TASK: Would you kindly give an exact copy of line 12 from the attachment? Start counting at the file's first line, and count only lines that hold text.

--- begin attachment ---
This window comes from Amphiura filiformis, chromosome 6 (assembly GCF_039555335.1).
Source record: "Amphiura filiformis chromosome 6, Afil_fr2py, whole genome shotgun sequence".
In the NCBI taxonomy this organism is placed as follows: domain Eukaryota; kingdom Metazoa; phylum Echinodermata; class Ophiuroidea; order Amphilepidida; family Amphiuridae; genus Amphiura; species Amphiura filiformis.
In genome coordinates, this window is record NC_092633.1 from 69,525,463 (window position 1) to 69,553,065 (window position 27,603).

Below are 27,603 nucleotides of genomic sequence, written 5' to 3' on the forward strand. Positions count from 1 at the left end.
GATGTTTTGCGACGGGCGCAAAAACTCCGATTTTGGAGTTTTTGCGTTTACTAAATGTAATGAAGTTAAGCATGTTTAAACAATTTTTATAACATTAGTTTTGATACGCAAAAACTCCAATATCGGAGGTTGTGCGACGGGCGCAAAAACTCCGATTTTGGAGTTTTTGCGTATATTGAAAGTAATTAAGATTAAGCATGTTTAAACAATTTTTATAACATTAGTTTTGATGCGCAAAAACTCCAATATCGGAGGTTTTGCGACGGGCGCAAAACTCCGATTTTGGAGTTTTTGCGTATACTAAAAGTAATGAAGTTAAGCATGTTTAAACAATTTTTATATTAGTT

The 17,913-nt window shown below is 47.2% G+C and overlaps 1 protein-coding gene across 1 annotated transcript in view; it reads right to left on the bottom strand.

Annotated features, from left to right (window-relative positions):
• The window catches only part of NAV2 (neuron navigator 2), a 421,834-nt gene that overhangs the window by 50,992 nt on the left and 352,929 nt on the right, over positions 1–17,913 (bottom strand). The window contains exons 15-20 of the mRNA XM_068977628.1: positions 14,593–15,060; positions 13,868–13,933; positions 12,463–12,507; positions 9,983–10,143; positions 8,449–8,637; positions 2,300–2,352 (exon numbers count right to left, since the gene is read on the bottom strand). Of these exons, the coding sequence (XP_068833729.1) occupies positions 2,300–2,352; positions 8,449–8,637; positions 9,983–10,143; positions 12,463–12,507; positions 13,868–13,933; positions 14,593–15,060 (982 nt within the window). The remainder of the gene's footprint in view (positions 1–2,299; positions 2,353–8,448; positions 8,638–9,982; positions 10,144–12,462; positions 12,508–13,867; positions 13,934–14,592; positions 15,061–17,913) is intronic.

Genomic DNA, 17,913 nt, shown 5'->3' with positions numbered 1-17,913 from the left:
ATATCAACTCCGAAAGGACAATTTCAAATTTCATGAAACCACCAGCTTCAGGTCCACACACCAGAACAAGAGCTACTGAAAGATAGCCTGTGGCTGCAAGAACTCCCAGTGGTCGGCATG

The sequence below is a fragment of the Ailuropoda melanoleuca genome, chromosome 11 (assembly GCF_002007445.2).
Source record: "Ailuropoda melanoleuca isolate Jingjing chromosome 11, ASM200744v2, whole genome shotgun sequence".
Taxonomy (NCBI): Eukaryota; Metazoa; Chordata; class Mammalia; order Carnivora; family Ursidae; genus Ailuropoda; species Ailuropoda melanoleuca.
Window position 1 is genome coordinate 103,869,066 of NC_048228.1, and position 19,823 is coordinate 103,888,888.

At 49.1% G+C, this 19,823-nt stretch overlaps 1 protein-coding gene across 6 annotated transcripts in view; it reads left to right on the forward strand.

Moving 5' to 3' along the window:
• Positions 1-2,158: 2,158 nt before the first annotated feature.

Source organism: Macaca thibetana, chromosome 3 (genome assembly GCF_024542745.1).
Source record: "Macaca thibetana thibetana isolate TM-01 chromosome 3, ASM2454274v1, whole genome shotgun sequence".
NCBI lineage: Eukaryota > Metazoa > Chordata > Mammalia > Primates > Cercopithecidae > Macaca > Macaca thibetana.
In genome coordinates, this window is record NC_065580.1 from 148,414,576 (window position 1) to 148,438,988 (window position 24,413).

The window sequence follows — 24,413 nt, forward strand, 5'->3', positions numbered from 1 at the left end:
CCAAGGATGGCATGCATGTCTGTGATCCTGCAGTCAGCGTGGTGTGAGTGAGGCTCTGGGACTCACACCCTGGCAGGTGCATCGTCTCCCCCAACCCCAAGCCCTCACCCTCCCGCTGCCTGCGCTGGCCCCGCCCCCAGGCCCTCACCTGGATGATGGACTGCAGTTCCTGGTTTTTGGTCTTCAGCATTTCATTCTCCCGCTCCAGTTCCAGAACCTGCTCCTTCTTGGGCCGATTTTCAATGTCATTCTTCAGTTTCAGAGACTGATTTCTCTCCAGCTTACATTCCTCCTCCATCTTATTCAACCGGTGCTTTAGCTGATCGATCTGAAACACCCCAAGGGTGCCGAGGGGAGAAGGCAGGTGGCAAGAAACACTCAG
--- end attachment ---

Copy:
The sequence below is a fragment of the Ailuropoda melanoleuca genome, chromosome 11 (assembly GCF_002007445.2).